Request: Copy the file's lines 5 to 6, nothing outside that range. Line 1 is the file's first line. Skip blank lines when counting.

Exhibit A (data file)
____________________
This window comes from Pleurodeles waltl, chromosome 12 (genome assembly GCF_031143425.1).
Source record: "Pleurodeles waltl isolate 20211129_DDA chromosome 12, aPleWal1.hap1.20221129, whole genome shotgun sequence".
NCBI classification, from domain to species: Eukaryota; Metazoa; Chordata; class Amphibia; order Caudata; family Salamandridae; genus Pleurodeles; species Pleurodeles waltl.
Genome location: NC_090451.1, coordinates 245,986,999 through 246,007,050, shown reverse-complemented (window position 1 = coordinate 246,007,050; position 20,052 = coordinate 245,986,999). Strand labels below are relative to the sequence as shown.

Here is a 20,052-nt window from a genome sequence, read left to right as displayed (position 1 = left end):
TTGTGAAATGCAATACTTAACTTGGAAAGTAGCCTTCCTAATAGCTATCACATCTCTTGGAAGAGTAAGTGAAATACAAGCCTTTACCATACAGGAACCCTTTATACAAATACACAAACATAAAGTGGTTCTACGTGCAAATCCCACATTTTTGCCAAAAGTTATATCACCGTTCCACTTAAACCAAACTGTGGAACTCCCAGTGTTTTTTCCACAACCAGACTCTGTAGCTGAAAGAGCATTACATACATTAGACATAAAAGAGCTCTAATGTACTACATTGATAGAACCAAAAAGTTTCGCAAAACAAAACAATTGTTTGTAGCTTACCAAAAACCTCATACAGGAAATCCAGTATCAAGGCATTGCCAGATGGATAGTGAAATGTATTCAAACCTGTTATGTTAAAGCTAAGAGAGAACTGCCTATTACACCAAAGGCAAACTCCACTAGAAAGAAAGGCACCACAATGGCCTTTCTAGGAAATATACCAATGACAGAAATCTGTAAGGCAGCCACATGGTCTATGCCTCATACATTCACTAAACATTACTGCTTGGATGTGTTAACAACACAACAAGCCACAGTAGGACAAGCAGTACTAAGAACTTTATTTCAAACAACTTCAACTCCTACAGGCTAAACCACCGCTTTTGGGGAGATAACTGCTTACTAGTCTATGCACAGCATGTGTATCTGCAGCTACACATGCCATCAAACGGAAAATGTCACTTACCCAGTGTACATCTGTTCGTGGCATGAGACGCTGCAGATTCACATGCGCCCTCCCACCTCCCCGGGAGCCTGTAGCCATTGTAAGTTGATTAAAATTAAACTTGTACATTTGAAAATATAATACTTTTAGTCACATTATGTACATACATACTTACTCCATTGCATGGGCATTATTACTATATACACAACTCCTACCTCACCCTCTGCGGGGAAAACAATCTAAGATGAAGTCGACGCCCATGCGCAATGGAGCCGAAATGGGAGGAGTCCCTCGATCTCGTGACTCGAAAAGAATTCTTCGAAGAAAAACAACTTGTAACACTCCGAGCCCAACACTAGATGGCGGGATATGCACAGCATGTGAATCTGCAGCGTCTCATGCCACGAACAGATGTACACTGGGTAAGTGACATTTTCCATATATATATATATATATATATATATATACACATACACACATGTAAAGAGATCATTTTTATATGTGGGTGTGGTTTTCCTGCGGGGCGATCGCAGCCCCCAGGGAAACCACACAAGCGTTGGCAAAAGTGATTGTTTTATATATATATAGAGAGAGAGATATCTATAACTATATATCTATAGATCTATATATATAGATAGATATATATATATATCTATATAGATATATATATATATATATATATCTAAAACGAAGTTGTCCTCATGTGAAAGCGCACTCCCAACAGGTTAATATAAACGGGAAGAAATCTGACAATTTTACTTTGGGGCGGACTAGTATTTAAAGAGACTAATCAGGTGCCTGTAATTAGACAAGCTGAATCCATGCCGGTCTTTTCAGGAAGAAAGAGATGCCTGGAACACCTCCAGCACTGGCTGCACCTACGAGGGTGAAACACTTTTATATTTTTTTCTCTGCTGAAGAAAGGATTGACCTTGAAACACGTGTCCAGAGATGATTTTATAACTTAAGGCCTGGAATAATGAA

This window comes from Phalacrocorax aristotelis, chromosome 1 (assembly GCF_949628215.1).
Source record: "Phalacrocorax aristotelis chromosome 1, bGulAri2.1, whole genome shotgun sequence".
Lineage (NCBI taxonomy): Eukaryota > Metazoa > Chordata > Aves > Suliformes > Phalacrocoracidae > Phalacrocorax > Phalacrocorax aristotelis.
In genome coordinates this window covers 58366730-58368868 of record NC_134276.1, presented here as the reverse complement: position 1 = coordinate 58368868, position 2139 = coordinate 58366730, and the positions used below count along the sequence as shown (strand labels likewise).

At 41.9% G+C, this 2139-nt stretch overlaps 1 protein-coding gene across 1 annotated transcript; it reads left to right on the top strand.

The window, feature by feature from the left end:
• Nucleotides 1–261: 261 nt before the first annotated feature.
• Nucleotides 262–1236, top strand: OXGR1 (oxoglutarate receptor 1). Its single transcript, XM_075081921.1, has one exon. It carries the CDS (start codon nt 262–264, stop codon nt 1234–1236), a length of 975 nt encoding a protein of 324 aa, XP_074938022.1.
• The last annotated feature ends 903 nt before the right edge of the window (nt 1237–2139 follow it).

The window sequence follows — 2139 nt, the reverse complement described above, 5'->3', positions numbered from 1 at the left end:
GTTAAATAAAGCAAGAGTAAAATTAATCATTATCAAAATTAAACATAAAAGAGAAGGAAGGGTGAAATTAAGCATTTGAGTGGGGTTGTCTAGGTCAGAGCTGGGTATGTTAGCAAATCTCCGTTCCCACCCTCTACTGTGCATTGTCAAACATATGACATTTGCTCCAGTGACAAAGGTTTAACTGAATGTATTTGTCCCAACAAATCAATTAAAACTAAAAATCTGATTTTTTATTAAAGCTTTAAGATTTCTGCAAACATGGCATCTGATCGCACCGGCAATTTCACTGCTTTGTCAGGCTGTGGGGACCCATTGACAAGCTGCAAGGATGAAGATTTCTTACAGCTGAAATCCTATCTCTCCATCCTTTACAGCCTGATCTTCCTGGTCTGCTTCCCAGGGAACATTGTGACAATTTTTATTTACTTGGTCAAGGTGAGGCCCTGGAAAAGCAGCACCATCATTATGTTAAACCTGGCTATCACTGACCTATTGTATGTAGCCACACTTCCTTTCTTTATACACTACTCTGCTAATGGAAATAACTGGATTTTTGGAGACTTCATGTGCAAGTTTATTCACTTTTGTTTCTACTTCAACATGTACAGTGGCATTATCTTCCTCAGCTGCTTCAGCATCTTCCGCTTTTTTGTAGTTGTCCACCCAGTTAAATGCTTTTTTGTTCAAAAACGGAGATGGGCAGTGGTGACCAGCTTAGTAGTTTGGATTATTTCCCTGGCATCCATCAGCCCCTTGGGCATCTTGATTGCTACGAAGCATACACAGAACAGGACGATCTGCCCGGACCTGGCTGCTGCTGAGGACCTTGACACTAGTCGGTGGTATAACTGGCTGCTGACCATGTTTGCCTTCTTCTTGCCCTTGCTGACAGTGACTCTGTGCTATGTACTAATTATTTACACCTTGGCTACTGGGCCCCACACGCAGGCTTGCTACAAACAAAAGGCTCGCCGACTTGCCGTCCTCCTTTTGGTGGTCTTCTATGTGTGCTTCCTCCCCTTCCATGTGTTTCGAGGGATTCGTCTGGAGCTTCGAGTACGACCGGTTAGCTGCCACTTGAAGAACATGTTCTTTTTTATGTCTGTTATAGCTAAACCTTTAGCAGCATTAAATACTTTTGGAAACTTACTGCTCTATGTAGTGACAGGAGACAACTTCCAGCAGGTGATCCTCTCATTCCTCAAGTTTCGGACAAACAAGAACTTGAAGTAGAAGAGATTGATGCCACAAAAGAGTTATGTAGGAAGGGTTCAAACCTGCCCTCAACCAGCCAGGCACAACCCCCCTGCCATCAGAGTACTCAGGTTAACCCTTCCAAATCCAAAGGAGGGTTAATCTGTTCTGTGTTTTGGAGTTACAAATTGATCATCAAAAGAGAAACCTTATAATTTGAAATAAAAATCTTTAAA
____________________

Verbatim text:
Here is a 20,052-nt window from a genome sequence, read left to right as displayed (position 1 = left end):
TTGTGAAATGCAATACTTAACTTGGAAAGTAGCCTTCCTAATAGCTATCACATCTCTTGGAAGAGTAAGTGAAATACAAGCCTTTACCATACAGGAACCCTTTATACAAATACACAAACATAAAGTGGTTCTACGTGCAAATCCCACATTTTTGCCAAAAGTTATATCACCGTTCCACTTAAACCAAACTGTGGAACTCCCAGTGTTTTTTCCACAACCAGACTCTGTAGCTGAAAGAGCATTACATACATTAGACATAAAAGAGCTCTAATGTACTACATTGATAGAACCAAAAAGTTTCGCAAAACAAAACAATTGTTTGTAGCTTACCAAAAACCTCATACAGGAAATCCAGTATCAAGGCATTGCCAGATGGATAGTGAAATGTATTCAAACCTGTTATGTTAAAGCTAAGAGAGAACTGCCTATTACACCAAAGGCAAACTCCACTAGAAAGAAAGGCACCACAATGGCCTTTCTAGGAAATATACCAATGACAGAAATCTGTAAGGCAGCCACATGGTCTATGCCTCATACATTCACTAAACATTACTGCTTGGATGTGTTAACAACACAACAAGCCACAGTAGGACAAGCAGTACTAAGAACTTTATTTCAAACAACTTCAACTCCTACAGGCTAAACCACCGCTTTTGGGGAGATAACTGCTTACTAGTCTATGCACAGCATGTGTATCTGCAGCTACACATGCCATCAAACGGAAAATGTCACTTACCCAGTGTACATCTGTTCGTGGCATGAGACGCTGCAGATTCACATGCGCCCTCCCACCTCCCCGGGAGCCTGTAGCCATTGTAAGTTGATTAAAATTAAACTTGTACATTTGAAAATATAATACTTTTAGTCACATTATGTACATACATACTTACTCCATTGCATGGGCATTATTACTATATACACAACTCCTACCTCACCCTCTGCGGGGAAAACAATCTAAGATGAAGTCGACGCCCATGCGCAATGGAGCCGAAATGGGAGGAGTCCCTCGATCTCGTGACTCGAAAAGAATTCTTCGAAGAAAAACAACTTGTAACACTCCGAGCCCAACACTAGATGGCGGGATATGCACAGCATGTGAATCTGCAGCGTCTCATGCCACGAACAGATGTACACTGGGTAAGTGACATTTTCCATATATATATATATATATATATATATATACACATACACACATGTAAAGAGATCATTTTTATATGTGGGTGTGGTTTTCCTGCGGGGCGATCGCAGCCCCCAGGGAAACCACACAAGCGTTGGCAAAAGTGATTGTTTTATATATATATAGAGAGAGAGATATCTATAACTATATATCTATAGATCTATATATATAGATAGATATATATATATATCTATATAGATATATATATATATATATATATCTAAAACGAAGTTGTCCTCATGTGAAAGCGCACTCCCAACAGGTTAATATAAACGGGAAGAAATCTGACAATTTTACTTTGGGGCGGACTAGTATTTAAAGAGACTAATCAGGTGCCTGTAATTAGACAAGCTGAATCCATGCCGGTCTTTTCAGGAAGAAAGAGATGCCTGGAACACCTCCAGCACTGGCTGCACCTACGAGGGTGAAACACTTTTATATTTTTTTCTCTGCTGAAGAAAGGATTGACCTTGAAACACGTGTCCAGAGATGATTTTATAACTTAAGGCCTGGAATAATGAA